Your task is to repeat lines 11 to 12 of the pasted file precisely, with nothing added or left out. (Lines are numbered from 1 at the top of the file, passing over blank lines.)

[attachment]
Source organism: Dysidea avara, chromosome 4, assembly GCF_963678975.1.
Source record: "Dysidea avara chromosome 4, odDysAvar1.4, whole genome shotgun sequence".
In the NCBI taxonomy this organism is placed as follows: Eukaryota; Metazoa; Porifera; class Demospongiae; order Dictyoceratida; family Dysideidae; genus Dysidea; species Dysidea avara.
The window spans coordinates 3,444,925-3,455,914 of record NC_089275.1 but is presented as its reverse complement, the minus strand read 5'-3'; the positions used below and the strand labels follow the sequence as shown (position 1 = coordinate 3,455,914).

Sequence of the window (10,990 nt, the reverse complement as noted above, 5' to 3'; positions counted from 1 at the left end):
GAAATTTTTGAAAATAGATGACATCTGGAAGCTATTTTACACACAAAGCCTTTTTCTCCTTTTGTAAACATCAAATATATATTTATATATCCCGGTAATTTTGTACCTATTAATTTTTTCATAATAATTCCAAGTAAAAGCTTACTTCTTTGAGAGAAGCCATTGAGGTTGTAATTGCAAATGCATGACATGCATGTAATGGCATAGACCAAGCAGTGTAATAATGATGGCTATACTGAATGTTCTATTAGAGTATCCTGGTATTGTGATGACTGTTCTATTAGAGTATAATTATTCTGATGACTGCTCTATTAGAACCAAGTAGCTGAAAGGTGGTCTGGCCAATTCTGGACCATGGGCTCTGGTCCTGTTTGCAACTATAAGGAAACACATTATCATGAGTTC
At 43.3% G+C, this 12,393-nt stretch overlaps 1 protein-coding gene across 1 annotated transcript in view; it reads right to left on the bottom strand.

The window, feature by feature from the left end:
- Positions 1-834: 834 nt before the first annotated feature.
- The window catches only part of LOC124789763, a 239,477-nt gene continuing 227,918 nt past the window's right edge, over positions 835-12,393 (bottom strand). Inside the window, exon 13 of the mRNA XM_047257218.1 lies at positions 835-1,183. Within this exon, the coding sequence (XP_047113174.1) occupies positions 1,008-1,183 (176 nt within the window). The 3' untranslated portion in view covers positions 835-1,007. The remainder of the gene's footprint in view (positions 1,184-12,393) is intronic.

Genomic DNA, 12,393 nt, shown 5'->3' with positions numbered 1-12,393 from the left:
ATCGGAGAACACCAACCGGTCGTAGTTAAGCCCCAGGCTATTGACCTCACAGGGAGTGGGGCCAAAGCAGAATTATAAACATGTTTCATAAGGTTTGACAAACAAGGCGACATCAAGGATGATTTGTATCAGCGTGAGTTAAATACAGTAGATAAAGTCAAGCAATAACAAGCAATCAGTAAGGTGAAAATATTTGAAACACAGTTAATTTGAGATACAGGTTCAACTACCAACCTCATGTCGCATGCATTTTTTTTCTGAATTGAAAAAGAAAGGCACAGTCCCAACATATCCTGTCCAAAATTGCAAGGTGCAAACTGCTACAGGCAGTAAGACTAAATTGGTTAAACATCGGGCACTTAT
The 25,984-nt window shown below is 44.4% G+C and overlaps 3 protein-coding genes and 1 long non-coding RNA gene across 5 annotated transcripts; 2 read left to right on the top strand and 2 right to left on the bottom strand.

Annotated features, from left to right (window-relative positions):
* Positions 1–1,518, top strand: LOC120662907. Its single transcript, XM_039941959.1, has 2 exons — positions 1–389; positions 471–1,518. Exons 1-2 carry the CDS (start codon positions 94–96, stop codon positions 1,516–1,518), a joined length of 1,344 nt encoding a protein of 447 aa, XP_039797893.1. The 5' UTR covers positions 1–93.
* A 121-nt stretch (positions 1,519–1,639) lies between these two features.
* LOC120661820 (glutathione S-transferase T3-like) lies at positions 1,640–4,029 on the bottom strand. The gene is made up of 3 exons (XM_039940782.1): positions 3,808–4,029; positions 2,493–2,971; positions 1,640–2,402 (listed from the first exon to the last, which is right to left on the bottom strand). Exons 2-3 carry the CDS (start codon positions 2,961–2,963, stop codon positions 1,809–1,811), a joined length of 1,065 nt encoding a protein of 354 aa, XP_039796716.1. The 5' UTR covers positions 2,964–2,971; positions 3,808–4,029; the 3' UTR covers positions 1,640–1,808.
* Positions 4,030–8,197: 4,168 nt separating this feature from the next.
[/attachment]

Genomic DNA, 12,393 nt, shown 5'->3' with positions numbered 1-12,393 from the left:
ATCGGAGAACACCAACCGGTCGTAGTTAAGCCCCAGGCTATTGACCTCACAGGGAGTGGGGCCAAAGCAGAATTATAAACATGTTTCATAAGGTTTGACAAACAAGGCGACATCAAGGATGATTTGTATCAGCGTGAGTTAAATACAGTAGATAAAGTCAAGCAATAACAAGCAATCAGTAAGGTGAAAATATTTGAAACACAGTTAATTTGAGATACAGGTTCAACTACCAACCTCATGTCGCATGCATTTTTTTTCTGAATTGAAAAAGAAAGGCACAGTCCCAACATATCCTGTCCAAAATTGCAAGGTGCAAACTGCTACAGGCAGTAAGACTAAATTGGTTAAACATCGGGCACTTAT